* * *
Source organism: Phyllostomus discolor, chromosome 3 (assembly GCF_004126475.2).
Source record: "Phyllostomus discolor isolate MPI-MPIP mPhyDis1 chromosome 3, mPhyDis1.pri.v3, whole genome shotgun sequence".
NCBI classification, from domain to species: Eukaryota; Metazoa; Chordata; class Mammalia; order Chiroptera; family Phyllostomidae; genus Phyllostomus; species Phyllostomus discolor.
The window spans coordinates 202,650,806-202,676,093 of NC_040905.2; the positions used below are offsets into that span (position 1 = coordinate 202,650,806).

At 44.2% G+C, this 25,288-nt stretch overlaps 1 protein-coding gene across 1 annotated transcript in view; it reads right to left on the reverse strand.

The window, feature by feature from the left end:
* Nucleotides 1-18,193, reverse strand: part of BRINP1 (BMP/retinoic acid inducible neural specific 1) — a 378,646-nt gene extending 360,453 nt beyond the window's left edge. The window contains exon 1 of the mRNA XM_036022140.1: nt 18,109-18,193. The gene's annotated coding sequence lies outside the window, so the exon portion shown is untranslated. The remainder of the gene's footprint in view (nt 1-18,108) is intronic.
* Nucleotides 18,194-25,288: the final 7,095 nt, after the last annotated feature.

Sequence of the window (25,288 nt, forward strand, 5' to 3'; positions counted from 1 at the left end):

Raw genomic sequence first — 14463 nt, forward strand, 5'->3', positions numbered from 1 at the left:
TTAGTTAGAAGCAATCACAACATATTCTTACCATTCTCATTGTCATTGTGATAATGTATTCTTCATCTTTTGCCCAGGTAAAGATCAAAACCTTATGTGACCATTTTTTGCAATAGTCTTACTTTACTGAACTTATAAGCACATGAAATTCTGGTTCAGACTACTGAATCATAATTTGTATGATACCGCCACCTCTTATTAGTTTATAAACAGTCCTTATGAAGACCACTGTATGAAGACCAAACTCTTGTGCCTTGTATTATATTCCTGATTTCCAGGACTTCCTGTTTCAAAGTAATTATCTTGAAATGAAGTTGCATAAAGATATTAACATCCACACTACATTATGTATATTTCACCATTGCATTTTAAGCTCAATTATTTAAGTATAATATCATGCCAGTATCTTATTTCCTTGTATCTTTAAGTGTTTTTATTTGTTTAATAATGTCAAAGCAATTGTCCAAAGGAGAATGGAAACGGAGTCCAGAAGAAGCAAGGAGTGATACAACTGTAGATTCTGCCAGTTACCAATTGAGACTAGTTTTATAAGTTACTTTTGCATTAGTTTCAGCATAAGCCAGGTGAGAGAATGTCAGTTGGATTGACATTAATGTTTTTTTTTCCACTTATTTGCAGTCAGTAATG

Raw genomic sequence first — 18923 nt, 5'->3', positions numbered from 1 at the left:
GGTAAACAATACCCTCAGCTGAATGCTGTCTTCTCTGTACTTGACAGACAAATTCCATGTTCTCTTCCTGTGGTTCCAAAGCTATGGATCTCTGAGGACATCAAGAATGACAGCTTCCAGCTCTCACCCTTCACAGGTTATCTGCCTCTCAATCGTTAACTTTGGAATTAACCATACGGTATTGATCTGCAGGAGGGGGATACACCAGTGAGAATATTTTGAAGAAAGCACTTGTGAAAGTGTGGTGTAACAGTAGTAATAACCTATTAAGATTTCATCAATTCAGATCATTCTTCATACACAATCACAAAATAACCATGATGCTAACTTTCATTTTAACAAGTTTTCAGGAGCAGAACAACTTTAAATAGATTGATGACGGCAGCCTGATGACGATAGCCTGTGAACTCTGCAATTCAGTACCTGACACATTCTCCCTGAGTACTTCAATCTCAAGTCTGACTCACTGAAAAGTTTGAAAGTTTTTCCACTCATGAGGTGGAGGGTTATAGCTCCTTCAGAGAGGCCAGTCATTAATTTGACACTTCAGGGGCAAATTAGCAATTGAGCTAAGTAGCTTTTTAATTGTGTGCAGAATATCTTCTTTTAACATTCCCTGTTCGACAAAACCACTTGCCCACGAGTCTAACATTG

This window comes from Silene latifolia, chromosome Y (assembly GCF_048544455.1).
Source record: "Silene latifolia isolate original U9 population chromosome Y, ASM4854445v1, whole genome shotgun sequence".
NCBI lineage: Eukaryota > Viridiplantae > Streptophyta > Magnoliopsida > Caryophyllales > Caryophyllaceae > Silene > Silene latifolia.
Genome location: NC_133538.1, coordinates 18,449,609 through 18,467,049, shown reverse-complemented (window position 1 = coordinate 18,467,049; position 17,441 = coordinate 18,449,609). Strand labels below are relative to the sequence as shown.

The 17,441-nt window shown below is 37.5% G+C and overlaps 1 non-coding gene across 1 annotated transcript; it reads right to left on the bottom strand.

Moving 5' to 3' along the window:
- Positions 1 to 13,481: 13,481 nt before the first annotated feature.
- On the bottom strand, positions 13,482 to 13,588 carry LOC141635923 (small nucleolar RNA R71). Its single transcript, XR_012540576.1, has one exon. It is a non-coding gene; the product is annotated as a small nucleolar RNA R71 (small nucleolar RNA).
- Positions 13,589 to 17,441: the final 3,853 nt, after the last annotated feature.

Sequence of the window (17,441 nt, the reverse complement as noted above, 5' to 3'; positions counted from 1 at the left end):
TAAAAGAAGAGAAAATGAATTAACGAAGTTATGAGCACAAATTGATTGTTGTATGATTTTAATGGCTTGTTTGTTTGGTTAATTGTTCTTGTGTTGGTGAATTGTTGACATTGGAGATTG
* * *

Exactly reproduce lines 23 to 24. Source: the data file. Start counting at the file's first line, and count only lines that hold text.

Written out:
Sequence of the window (17,441 nt, the reverse complement as noted above, 5' to 3'; positions counted from 1 at the left end):
TAAAAGAAGAGAAAATGAATTAACGAAGTTATGAGCACAAATTGATTGTTGTATGATTTTAATGGCTTGTTTGTTTGGTTAATTGTTCTTGTGTTGGTGAATTGTTGACATTGGAGATTG